by CHARLES M. BLOW
“They called him Slimm.”
That is what Sybrina Fulton, the mother of the slain Florida teenager Trayvon Martin, told me people called her son because he was so thin.
I talked with her Saturday in a restaurant near her home, four weeks to the day after George Zimmerman, a neighborhood watch volunteer in a gated community in Sanford, Fla., shot Trayvon in the chest and killed him. Trayvon was unarmed, carrying nothing more than candy and a drink.
Ms. Fulton brought her own mother with her, Trayvon’s grandmother, and we talked for nearly an hour over iced tea and lukewarm coffee.
His mother lights up when she shows me pictures of Trayvon on her phone, even managing an occasional smile that lifts the shadow of grief and brightens her face. He was a gangly boy, all arms and legs but little weight, nearly six feet three inches tall but only 140 pounds and with the cherubic face of a boy years younger.
She grows distant when she talks about her loss, occasionally, seemingly involuntarily, wrapping her hands gently around her mother’s arm and resting her head on her mother’s shoulder like a young girl in need of comfort. The sorrow seems to come in waves.
She and her mother paint a portrait of an all-American boy, one anyone would be proud to call his or her own. He liked sports — playing and watching — and going to the mall with his friends. The meal his mother made that he liked most was hamburgers and French fries. “And brownies,” his grandmother chimed in, “with lots of nuts.”
He was a smart boy who had taken advanced English and math classes, and he planned to go to college.
He was a hard worker who earned extra money by painting houses, and washing cars and working in the concession of the Pee Wee football league on the weekends. He also baby-sat for his younger cousins, two adorable little girls ages 3 and 7, whom the family called the bunnies, and when he watched the girls he baked them cookies.
The only fight his mother could ever recall his having was with his own brother when Trayvon was about 4 and the brother was 8. They were fighting for her attention, and it wasn’t even a real fight. “They were wrestling. It was so funny,” she said with a smile.
This hardly fits the profile of a menacing teen who would attack a grown man unprovoked, but that is exactly what Zimmerman contends.
Zimmerman’s statement, as related by police, says he was following the boy but “he had lost sight of Trayvon and was returning to his truck to meet the police officer when he says he was attacked by Trayvon.”
Trayvon’s personal account of who initiated the physical encounter is forever lost to the grave, but the initiation is likely to be the central question in the case.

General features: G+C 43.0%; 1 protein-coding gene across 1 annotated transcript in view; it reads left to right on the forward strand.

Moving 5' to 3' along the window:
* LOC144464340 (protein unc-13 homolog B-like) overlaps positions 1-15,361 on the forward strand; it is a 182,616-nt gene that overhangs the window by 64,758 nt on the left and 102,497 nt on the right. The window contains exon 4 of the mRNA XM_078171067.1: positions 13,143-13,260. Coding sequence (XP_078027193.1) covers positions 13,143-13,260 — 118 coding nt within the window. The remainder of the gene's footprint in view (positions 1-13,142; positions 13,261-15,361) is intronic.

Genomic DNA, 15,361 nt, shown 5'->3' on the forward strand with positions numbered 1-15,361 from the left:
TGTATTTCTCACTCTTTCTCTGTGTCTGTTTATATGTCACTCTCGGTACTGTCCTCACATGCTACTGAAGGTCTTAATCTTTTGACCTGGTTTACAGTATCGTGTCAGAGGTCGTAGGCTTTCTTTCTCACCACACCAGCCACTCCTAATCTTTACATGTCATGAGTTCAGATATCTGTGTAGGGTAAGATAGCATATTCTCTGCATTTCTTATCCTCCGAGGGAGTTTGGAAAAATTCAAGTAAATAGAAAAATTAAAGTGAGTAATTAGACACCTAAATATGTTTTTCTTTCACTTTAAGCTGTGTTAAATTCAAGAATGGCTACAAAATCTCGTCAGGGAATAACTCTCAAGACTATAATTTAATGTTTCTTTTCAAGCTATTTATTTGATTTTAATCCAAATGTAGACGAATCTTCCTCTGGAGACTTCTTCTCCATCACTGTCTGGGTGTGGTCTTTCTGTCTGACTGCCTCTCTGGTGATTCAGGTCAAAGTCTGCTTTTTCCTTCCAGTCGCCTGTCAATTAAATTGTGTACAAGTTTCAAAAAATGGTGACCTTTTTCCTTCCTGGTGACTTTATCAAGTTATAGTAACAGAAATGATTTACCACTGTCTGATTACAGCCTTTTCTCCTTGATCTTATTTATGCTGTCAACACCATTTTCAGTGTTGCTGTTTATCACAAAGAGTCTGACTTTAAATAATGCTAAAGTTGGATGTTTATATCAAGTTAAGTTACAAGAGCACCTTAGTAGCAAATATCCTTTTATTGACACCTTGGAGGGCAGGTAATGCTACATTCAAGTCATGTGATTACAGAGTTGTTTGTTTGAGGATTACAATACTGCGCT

To believe Zimmerman’s scenario, you have to believe that Trayvon, an unarmed boy, a boy so thin that people called him Slimm, a boy whose mother said that he had not had a fight since he was a preschooler, chose that night and that man to attack. You have to believe that Trayvon chose to attack a man who outweighed him by 100 pounds and who, according to the Sanford police, was wearing his gun in a holster. You have to believe that Trayvon chose to attack even though he was less than a hundred yards from the safety of the home where he was staying.
This is possible, but hardly sounds plausible.
The key is to determine who was standing his ground and defending himself: the boy with the candy or the man with the gun. Who was winning the fight is a secondary question.
That said, we’ll have to wait for details of the investigation to be revealed to know for sure. But while we wait, it is important to not let Trayvon the person be lost to Trayvon the symbol. He was a real boy with a real family that really loved him.
And now he is gone from his mother forever, only able to stare out at her as a shining face on a cellphone. She has no home videos of Trayvon. She doesn’t even have voicemail messages from him saved. The only way that she could now hear Trayvon’s voice would be to call his phone and listen to his answering message, but she dare not do it. “If I hear his voice, I think I’m going to scream.”
Every night she says she dreams of him. Every morning she says she thinks he’s going to walk through the door and say, “Mom, I’m here. You were dreaming. It’s not true. I’m not dead. I’m here,” and give her a hug and a kiss.
And the bunnies — they still don’t understand where he is. They’re still asking for Trayvon, the cousin who came over and baked them cookies.
Charles M. Blow is a New York Times Columnist and nationally-known commentator: “I invite you to visit my blog By The Numbers, join me on Facebook and follow me on Twitter, or e-mail me at email@example.com.”